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This eBook from the Gutenberg Project consists of approximately 389 pages of information about Bad Hugh.

As it frequently happens that when an individual is talked or thought about, that individual appears, so Adah now came in, asking how Hugh was, and if she should not sit a while with him.

Hugh’s face brightened at once, for next to Alice he liked best to have Adah with him.  With ’Lina’s letter still fresh in his mind it was very natural for him to think of what was said of Augusta Stanley, and after Adah had sat a moment, he asked if she remembered such a person at Madam Dupont’s school, or Lottie Gardner either.

“Yes, I remember them both,” and Adah looked up quickly.  “Lottie was proud and haughty, though quite popular with most of the girls, I believe; but Augusta—­oh, I liked her so much.  Do you know her?”

“No; but Ad, it seems, has ingratiated herself into the good graces of Mrs. Ellsworth, this Augusta’s sister.  There’s a brother, too’—­”

“Yes, I remember.  He came one day with Augusta, and all the girls were so delighted.  I hardly noticed him myself, for my head was full of George.  It was there I met him first, you know.”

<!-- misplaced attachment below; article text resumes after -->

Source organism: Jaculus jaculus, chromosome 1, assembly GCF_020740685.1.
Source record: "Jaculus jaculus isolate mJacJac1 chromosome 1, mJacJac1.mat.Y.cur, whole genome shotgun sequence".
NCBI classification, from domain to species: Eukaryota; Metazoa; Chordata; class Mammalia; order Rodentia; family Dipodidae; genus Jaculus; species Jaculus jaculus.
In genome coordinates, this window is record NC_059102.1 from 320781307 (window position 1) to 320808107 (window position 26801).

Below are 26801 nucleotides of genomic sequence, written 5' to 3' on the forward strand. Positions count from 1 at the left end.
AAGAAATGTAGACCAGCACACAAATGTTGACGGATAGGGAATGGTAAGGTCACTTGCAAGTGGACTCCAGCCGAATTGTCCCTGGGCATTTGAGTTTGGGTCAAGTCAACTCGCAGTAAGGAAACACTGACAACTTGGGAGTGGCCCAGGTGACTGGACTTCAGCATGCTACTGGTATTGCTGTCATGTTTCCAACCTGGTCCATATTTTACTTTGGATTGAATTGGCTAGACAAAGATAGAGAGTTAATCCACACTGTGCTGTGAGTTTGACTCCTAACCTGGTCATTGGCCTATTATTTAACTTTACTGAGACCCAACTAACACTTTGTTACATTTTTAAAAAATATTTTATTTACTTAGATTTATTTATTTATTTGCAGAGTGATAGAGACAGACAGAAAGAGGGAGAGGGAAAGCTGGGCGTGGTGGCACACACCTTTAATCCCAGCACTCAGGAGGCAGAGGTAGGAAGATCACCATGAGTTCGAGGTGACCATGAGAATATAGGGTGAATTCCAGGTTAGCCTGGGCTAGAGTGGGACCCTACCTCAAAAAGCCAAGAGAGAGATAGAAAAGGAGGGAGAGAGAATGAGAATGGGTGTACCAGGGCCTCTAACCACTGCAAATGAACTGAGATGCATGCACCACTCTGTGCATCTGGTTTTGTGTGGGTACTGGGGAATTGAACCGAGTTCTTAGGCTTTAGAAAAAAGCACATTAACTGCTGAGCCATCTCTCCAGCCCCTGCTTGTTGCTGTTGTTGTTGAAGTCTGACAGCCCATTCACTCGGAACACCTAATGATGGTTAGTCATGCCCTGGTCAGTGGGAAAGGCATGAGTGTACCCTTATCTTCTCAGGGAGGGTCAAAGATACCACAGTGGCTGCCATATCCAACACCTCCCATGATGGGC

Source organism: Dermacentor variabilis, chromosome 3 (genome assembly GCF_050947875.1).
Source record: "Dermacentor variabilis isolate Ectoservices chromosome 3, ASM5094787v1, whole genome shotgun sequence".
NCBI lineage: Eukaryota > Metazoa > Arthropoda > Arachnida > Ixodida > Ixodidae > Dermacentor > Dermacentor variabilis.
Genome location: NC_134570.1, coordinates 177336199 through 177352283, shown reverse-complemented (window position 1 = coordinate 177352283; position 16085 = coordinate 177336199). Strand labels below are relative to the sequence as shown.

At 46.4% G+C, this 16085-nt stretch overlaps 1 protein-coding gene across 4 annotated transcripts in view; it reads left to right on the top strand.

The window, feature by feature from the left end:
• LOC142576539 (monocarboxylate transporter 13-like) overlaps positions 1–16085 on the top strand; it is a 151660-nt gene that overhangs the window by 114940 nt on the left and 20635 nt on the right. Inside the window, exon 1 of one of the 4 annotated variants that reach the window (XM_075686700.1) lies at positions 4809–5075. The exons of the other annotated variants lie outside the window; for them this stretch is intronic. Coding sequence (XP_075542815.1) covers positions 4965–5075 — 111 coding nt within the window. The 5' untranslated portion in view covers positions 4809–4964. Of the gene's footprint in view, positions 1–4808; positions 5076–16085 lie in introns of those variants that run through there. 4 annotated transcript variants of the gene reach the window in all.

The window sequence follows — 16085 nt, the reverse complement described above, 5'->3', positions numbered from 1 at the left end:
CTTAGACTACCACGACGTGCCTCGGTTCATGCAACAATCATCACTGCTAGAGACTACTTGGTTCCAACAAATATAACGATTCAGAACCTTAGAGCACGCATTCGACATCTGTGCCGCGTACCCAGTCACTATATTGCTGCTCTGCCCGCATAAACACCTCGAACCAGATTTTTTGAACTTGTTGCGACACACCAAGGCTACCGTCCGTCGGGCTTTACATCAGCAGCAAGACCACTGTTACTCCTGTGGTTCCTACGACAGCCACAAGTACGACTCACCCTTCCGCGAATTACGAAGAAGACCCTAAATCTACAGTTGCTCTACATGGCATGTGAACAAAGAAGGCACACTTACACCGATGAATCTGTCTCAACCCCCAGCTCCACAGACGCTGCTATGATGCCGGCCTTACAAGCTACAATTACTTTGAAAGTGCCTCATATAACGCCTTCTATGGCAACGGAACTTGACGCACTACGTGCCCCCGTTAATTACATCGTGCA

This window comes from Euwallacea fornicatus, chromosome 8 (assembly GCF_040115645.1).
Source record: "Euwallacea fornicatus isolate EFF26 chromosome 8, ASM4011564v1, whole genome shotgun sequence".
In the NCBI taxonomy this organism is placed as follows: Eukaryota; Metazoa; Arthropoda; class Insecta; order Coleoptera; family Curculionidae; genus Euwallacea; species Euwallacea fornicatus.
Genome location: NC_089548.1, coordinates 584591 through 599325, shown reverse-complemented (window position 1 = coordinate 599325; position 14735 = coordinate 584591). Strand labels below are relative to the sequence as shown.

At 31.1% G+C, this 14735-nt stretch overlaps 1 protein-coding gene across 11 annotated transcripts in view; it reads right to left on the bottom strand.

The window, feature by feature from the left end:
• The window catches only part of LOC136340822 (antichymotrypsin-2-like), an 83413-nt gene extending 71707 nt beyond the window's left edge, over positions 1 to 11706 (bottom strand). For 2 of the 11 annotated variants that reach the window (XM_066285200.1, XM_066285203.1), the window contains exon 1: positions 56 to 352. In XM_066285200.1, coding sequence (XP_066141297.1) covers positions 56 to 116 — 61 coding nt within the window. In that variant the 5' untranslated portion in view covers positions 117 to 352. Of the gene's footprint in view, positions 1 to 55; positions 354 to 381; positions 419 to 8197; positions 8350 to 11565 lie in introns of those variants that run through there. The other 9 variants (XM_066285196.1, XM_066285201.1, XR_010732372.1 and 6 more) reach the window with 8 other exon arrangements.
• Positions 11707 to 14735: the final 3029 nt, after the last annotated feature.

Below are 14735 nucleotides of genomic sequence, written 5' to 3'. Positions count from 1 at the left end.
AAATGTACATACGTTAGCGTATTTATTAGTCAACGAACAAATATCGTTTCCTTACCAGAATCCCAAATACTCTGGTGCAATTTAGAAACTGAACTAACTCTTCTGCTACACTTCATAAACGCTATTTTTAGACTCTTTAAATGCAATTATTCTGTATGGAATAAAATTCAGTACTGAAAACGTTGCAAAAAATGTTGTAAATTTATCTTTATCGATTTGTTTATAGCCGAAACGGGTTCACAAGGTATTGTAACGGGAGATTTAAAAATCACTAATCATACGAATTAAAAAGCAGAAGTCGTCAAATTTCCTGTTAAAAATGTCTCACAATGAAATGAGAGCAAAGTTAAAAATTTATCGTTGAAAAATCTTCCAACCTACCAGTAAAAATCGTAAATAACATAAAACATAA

There was a shadow now on Adah’s face, and she sat silent for some time, thinking of the past, while Hugh watched the changes of her beautiful face, wondering what was the mystery which seemed to have shrouded the whole of her young life.

“You have done me a great deal of good,” he said; “and sometimes I think it’s wrong in me to let you go away, when, if I kept you, you might teach me how to be a good man—­a Christian man, I mean.”

“Oh, if you only would be one,” and the light which shone in Adah’s eyes seemed born of Heaven.  “I am going, it is true, but there is One who will stay with you—­One who loves you so much.”

He thought she meant Alice, and he grasped her hand, and exclaimed: 

“Loves me, Adah, does she?  Say it again!  Does Alice Johnson love me, me?  Hugh?  Did she tell you so?  Adah,” and Hugh spoke vehemently, “I have admitted to you what an hour ago I fancied nothing could wring from me, but I trust to your discretion not to betray it; certainly not to her, not to Alice, for, of course, there is no hope.  You do not think there is?  You know her better than I,” and he looked wistfully at Adah, who felt constrained to answer: 

“There might have been, I’m sure, if she had seen no one else.”

“Then she has—­she does love another?” and Hugh’s face was white as ashes.

“I do not know that she loves him; she did not say so,” Adah replied, thinking it better for Hugh that he should know the whole.  “There was a boy or youth, who saved her life at the peril of his own, and she remembered him so long, praying for him daily that God would bring him to her again, so she could thank him for his kindness.”

Poor Hugh.  He saw clearly now how it all was.  He had suffered his uncle, who affected a dislike for “Hugh,” to call him “Irving.”  He had also, for no reason at all, suffered Alice to think he was a Stanley, and this was the result.

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